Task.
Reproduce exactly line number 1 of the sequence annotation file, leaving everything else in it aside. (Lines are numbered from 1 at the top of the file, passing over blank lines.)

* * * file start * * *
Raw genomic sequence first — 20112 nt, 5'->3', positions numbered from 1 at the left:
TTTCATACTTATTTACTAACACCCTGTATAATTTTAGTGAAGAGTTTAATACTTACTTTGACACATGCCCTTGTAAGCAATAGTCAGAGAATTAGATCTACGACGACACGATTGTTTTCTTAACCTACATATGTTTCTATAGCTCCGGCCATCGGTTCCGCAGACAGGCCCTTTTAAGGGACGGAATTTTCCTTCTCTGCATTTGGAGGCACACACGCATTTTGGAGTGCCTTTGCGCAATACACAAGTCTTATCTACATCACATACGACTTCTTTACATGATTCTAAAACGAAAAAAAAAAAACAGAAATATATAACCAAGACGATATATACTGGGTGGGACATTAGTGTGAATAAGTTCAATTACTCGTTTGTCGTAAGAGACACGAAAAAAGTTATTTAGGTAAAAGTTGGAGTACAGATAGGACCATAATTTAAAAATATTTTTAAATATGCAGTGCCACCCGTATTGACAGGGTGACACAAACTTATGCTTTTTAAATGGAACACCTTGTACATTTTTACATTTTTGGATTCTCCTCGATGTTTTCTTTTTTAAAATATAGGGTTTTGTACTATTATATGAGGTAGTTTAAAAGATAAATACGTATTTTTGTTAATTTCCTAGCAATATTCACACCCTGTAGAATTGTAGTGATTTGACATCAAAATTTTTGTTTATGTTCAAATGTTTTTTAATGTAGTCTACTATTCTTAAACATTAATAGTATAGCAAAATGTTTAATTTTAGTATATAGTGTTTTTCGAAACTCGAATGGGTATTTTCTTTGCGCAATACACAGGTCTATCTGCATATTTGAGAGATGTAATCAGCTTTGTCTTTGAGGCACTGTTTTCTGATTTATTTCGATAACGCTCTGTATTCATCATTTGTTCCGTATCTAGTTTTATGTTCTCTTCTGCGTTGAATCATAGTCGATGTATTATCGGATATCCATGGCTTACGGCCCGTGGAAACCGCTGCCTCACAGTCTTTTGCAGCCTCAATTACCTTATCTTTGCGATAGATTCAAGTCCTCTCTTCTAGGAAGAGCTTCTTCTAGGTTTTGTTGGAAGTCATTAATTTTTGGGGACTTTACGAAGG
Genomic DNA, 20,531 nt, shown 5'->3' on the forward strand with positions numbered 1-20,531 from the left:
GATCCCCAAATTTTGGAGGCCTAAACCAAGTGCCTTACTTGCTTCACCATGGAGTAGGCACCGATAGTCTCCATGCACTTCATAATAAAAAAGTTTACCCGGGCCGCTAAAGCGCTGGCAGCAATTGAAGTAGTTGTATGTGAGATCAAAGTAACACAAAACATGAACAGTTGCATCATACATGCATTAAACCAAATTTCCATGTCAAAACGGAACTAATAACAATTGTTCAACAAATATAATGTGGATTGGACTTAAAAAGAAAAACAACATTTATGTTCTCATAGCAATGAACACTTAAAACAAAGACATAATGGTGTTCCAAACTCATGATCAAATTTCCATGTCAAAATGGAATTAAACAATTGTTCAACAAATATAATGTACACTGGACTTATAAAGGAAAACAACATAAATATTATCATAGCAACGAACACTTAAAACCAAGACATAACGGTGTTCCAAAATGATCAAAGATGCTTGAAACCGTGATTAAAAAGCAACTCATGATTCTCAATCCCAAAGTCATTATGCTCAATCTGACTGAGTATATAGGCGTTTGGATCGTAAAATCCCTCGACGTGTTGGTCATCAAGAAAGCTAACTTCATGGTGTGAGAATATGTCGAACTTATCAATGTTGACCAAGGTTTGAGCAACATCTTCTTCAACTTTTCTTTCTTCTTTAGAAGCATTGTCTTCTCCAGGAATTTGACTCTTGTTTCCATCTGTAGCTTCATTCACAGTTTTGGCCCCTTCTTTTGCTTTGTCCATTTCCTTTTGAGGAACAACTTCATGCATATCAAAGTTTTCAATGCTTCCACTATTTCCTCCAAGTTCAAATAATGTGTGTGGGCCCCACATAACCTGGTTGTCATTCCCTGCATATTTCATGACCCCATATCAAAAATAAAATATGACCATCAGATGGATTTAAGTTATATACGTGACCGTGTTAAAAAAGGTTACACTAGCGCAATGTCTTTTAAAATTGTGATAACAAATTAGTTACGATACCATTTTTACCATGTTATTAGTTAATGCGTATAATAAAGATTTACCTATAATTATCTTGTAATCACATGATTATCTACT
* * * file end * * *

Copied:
Raw genomic sequence first — 20112 nt, 5'->3', positions numbered from 1 at the left: